Paste: There’s a great line near the end of the film where Duvall says he didn’t want to be forgiven, that he needed to feel the pain every day of what he’d done. It reminds me of the great line in The Mission where Liam Neeson comes to Jeremy Irons and say that the other priests think DeNiro has done enough penance carrying the armor up the falls. And Irons says, “It doesn’t matter if we think he’s done enough. He doesn’t think he’s done enough.” Why do you think that sometimes we hang on to that suffering and guilt rather than accepting forgiveness?
Seeke: I think that most of the time the amount of humility that’s required to admit we’ve done something wrong is more than our self-esteem can bear. I had a personal moment a few years ago when I realized I didn’t think very highly of myself. And I had to do some work to get through that. It’s very very difficult to articulate our pain when it’s damaged who we are so much. It’s such a risk to get it out there and let other people see us. Why would I be vulnerable to other people when I don’t think I’m worthy of their approval? And when we get it out there, it actually boosts our opinion of ourselves and makes us see that we are worthy of approval. But it’s so hard to get there. It’s a spiritual issue.
Paste: Those spiritual issues are somewhat of a specialty of yours, because like so many Hollywood screenwriters of note, you have a day job as…
Seeke: As a pastor. Like so much of the celebrity world. It’s kinda funny, people don’t know what to do with that sometimes. But yes, I do take spiritual issues very seriously. I think the core of who we are is spiritual beings. And my role as a pastor is to help people deal with their relationships with God and other people. That’s what it’s all about. And Get Low is a way to get people thinking about one aspect of that. But it’s not a movie that preaches, which is what a lot of people expect when they hear what I do for a living. That there’s some kind of hidden agenda, or secret messages in the film. But it’s just designed to get people thinking. But even in my job, I’m not the kind of preacher that tells people what to think. I don’t expect people to agree with me. In fact I like it when they don’t, because I can learn from other people’s journeys. And I hope that they can learn from mine. Ultimately spirituality and faith are a discourse, a conversation. We grow through conversation and dialogue. And one of the things I hope will happen with Get Low is that after people see it they’ll go to Waffle House or Denny’s or wherever and talk about the movie, and about their lives. I hope those conversations are taking place. And I’m really happy that we were able to make a movie about spiritual topics without forcing people to agree with my views. I’m just thrilled by that.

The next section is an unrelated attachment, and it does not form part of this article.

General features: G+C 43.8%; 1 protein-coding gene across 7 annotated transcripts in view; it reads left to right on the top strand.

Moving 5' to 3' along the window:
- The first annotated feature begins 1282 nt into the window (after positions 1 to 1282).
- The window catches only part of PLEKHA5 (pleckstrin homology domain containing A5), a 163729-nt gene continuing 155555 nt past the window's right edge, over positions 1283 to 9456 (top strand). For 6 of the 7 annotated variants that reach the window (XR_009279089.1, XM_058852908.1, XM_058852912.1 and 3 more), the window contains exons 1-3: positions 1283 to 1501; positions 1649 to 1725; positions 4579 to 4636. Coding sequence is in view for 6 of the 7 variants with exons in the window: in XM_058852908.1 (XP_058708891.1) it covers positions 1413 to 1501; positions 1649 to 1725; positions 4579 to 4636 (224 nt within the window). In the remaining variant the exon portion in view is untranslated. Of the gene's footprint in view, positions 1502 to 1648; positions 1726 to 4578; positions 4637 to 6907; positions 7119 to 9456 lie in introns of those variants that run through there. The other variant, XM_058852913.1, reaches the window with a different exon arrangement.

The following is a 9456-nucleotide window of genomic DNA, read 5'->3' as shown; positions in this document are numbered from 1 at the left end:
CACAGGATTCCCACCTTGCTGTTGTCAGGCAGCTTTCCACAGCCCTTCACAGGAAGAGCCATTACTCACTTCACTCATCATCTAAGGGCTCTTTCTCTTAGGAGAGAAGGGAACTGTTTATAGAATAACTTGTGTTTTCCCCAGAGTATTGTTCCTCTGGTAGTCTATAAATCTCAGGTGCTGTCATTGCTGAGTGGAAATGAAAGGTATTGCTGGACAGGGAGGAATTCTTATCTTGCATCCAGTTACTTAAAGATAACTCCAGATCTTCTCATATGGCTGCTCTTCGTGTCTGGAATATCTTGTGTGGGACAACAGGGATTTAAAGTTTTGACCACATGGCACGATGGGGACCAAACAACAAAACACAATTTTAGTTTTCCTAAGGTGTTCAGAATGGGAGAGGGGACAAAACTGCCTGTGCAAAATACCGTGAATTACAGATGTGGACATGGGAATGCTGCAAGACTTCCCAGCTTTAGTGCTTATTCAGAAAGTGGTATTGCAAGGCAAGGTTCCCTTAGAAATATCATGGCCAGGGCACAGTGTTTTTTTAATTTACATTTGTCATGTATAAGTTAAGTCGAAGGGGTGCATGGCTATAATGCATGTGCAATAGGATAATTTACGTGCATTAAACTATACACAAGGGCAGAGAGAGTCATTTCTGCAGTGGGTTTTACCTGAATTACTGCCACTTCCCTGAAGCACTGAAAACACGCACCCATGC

Scott Seeke’s blog Script and Scripture is on the website for The River Church at www.wadeintheriver.org.